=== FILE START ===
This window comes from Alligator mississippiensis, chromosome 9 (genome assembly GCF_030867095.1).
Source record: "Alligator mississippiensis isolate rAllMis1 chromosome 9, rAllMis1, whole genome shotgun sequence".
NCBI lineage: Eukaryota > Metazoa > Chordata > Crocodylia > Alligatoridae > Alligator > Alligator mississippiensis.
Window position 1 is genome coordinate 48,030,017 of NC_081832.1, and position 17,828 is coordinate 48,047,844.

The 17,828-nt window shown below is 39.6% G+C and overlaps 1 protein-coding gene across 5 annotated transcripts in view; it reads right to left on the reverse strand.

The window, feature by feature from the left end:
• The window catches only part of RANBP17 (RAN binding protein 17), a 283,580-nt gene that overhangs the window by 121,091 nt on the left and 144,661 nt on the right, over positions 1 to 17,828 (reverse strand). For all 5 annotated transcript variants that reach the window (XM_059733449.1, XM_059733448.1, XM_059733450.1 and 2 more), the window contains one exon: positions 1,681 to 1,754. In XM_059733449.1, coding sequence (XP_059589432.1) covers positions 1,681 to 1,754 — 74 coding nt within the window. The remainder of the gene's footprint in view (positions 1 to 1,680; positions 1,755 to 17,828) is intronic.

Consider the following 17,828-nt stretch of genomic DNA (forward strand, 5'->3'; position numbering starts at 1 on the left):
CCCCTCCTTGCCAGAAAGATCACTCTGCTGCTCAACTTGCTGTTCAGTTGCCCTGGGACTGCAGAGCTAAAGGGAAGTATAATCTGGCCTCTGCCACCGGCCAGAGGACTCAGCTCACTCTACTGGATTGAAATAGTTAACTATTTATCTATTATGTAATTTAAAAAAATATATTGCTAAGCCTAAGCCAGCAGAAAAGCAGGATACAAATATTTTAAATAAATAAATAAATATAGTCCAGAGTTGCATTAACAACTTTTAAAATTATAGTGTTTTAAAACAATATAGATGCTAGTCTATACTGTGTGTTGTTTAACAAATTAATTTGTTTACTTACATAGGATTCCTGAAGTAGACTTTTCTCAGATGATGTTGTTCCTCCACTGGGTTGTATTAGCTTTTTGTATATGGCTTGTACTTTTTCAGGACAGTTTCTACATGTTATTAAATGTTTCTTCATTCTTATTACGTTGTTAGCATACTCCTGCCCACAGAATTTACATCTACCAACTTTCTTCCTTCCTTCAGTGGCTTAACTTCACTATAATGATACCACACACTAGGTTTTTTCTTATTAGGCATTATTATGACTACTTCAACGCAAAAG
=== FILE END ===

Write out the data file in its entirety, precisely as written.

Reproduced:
This window comes from Alligator mississippiensis, chromosome 9 (genome assembly GCF_030867095.1).
Source record: "Alligator mississippiensis isolate rAllMis1 chromosome 9, rAllMis1, whole genome shotgun sequence".
NCBI lineage: Eukaryota > Metazoa > Chordata > Crocodylia > Alligatoridae > Alligator > Alligator mississippiensis.
Window position 1 is genome coordinate 48,030,017 of NC_081832.1, and position 17,828 is coordinate 48,047,844.

The 17,828-nt window shown below is 39.6% G+C and overlaps 1 protein-coding gene across 5 annotated transcripts in view; it reads right to left on the reverse strand.

The window, feature by feature from the left end:
• The window catches only part of RANBP17 (RAN binding protein 17), a 283,580-nt gene that overhangs the window by 121,091 nt on the left and 144,661 nt on the right, over positions 1 to 17,828 (reverse strand). For all 5 annotated transcript variants that reach the window (XM_059733449.1, XM_059733448.1, XM_059733450.1 and 2 more), the window contains one exon: positions 1,681 to 1,754. In XM_059733449.1, coding sequence (XP_059589432.1) covers positions 1,681 to 1,754 — 74 coding nt within the window. The remainder of the gene's footprint in view (positions 1 to 1,680; positions 1,755 to 17,828) is intronic.

Consider the following 17,828-nt stretch of genomic DNA (forward strand, 5'->3'; position numbering starts at 1 on the left):
CCCCTCCTTGCCAGAAAGATCACTCTGCTGCTCAACTTGCTGTTCAGTTGCCCTGGGACTGCAGAGCTAAAGGGAAGTATAATCTGGCCTCTGCCACCGGCCAGAGGACTCAGCTCACTCTACTGGATTGAAATAGTTAACTATTTATCTATTATGTAATTTAAAAAAATATATTGCTAAGCCTAAGCCAGCAGAAAAGCAGGATACAAATATTTTAAATAAATAAATAAATATAGTCCAGAGTTGCATTAACAACTTTTAAAATTATAGTGTTTTAAAACAATATAGATGCTAGTCTATACTGTGTGTTGTTTAACAAATTAATTTGTTTACTTACATAGGATTCCTGAAGTAGACTTTTCTCAGATGATGTTGTTCCTCCACTGGGTTGTATTAGCTTTTTGTATATGGCTTGTACTTTTTCAGGACAGTTTCTACATGTTATTAAATGTTTCTTCATTCTTATTACGTTGTTAGCATACTCCTGCCCACAGAATTTACATCTACCAACTTTCTTCCTTCCTTCAGTGGCTTAACTTCACTATAATGATACCACACACTAGGTTTTTTCTTATTAGGCATTATTATGACTACTTCAACGCAAAAG